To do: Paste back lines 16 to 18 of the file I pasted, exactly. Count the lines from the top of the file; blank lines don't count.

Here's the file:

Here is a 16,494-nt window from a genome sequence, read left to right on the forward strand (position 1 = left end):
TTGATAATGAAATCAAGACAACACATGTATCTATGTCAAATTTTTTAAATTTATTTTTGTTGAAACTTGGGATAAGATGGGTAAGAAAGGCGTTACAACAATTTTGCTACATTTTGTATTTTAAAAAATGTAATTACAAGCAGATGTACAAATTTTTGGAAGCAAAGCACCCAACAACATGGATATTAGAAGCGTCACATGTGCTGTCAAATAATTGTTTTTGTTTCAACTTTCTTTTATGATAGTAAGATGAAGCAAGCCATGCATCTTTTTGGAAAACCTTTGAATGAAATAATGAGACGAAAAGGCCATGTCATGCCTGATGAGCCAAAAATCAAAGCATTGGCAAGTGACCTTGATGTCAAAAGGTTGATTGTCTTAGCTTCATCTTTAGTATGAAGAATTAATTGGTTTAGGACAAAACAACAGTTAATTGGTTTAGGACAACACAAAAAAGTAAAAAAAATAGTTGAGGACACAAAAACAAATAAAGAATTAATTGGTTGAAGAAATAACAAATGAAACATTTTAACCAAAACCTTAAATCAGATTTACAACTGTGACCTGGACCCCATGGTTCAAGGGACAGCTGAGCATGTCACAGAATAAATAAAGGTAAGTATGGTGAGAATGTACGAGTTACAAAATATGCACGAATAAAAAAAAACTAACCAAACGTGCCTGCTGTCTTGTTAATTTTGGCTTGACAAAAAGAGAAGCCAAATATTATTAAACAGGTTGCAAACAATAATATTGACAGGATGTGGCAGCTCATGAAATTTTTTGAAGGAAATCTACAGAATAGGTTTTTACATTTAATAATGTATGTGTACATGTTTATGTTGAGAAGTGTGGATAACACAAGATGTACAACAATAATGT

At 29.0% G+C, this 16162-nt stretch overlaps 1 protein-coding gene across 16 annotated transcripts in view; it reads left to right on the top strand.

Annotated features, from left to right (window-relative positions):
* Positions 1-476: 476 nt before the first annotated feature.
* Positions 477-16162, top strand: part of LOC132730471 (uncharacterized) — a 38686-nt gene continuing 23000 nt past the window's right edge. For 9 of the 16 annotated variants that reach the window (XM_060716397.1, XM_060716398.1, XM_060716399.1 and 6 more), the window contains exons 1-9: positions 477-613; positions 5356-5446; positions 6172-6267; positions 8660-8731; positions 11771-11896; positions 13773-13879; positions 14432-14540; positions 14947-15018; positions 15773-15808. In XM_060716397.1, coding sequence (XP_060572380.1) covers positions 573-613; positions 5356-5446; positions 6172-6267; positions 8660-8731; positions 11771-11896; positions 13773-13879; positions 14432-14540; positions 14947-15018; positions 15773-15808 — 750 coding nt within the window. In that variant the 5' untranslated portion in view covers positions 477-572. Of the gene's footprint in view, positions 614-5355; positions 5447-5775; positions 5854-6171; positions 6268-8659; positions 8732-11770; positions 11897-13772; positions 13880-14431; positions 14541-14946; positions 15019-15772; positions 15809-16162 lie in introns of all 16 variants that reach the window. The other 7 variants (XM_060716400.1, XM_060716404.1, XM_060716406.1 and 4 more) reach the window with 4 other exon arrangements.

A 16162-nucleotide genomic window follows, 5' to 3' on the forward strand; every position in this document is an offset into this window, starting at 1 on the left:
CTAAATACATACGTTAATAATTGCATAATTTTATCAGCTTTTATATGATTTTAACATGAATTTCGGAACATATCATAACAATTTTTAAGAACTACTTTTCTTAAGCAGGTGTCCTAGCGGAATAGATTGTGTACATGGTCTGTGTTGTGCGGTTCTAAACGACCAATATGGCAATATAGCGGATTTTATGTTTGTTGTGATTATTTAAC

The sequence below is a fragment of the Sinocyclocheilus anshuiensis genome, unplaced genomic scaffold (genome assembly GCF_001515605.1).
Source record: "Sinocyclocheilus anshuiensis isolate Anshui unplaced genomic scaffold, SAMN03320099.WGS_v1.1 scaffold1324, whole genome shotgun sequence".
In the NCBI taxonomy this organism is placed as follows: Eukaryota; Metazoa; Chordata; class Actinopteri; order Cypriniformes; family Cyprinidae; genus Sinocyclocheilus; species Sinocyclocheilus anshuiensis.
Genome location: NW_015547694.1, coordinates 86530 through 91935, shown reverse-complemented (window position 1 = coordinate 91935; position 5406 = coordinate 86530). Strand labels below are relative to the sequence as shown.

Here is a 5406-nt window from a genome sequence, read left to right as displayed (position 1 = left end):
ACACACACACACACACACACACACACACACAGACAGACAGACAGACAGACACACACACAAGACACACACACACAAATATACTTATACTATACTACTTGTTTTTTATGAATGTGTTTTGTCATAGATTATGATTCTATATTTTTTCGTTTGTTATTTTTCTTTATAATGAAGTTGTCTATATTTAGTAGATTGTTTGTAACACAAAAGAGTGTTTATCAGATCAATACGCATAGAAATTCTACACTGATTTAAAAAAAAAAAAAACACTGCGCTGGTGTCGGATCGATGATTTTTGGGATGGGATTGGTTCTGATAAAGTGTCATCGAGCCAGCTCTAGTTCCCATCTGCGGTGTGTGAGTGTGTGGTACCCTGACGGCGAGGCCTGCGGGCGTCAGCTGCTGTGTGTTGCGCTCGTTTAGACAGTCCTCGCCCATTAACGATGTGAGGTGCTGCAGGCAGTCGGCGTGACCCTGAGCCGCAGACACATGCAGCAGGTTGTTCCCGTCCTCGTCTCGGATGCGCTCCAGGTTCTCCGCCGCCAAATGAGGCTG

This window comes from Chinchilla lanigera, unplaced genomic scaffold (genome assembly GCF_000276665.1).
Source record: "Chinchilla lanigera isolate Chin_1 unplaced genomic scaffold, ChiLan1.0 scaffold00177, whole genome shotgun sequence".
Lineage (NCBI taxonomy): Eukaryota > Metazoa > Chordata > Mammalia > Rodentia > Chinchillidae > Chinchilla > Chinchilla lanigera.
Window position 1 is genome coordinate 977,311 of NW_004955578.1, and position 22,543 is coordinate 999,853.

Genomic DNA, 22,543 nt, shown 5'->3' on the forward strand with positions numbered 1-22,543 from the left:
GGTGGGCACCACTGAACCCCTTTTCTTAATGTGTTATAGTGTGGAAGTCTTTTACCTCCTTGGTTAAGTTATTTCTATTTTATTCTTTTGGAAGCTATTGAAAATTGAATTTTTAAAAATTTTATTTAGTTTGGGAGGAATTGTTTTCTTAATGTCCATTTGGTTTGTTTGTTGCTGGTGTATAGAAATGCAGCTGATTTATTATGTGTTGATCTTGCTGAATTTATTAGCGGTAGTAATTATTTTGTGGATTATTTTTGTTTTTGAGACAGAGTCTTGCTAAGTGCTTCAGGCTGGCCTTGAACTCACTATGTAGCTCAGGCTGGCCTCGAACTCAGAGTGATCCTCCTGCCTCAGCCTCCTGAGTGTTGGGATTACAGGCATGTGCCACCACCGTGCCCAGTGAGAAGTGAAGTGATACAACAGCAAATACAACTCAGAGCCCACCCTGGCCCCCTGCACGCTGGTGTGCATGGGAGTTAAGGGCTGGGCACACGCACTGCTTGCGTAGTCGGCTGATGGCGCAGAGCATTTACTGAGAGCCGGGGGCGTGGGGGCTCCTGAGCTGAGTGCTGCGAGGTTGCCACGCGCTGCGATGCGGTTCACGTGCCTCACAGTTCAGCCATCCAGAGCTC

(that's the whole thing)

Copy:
Source record: "Chinchilla lanigera isolate Chin_1 unplaced genomic scaffold, ChiLan1.0 scaffold00177, whole genome shotgun sequence".
Lineage (NCBI taxonomy): Eukaryota > Metazoa > Chordata > Mammalia > Rodentia > Chinchillidae > Chinchilla > Chinchilla lanigera.
Window position 1 is genome coordinate 977,311 of NW_004955578.1, and position 22,543 is coordinate 999,853.